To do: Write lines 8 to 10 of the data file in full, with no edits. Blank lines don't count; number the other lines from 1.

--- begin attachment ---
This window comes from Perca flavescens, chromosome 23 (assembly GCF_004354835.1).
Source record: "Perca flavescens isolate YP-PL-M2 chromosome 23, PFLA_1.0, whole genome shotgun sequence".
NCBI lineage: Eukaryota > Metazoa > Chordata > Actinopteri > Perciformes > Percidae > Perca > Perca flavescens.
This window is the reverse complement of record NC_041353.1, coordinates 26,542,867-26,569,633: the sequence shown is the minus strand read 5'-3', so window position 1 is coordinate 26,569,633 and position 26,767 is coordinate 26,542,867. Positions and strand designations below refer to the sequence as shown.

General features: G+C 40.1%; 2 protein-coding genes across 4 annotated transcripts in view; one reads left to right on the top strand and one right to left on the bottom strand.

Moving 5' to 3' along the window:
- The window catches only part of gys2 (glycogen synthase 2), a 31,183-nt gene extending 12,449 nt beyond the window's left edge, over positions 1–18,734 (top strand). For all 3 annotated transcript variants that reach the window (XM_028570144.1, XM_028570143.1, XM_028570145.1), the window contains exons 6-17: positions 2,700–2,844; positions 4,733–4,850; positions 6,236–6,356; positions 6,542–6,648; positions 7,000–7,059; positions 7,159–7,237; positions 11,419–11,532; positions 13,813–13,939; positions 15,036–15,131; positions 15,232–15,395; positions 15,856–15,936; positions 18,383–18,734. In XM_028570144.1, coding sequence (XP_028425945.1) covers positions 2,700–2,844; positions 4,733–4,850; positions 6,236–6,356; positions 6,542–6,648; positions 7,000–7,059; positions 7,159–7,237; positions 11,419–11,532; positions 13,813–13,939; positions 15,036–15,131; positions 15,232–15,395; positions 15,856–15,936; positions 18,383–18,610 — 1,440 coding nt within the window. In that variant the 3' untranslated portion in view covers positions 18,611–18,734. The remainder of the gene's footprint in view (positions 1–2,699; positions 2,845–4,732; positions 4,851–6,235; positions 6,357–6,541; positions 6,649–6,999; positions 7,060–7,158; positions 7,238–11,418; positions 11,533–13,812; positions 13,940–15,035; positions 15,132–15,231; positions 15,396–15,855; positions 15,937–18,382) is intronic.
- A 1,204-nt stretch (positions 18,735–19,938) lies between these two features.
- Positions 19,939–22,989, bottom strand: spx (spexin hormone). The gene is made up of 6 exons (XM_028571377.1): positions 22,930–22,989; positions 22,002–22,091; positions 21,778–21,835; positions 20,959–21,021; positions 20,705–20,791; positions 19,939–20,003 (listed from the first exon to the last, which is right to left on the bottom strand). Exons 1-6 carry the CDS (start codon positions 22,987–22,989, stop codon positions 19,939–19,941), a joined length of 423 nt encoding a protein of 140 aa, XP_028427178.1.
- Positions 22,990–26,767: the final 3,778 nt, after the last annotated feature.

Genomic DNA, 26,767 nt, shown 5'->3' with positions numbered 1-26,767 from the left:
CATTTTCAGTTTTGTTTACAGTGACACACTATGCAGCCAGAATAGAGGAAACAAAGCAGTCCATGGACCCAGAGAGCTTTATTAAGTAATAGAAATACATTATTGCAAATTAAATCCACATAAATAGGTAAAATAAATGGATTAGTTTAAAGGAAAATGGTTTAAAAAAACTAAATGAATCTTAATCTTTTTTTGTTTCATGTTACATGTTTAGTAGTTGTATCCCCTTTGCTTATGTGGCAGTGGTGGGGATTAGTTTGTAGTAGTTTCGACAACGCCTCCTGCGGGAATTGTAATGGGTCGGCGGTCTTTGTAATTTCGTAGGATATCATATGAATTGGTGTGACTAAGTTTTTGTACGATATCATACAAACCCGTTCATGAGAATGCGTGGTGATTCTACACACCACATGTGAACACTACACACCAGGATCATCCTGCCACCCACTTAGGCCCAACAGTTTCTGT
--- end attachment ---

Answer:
- A 1,204-nt stretch (positions 18,735–19,938) lies between these two features.
- Positions 19,939–22,989, bottom strand: spx (spexin hormone). The gene is made up of 6 exons (XM_028571377.1): positions 22,930–22,989; positions 22,002–22,091; positions 21,778–21,835; positions 20,959–21,021; positions 20,705–20,791; positions 19,939–20,003 (listed from the first exon to the last, which is right to left on the bottom strand). Exons 1-6 carry the CDS (start codon positions 22,987–22,989, stop codon positions 19,939–19,941), a joined length of 423 nt encoding a protein of 140 aa, XP_028427178.1.
- Positions 22,990–26,767: the final 3,778 nt, after the last annotated feature.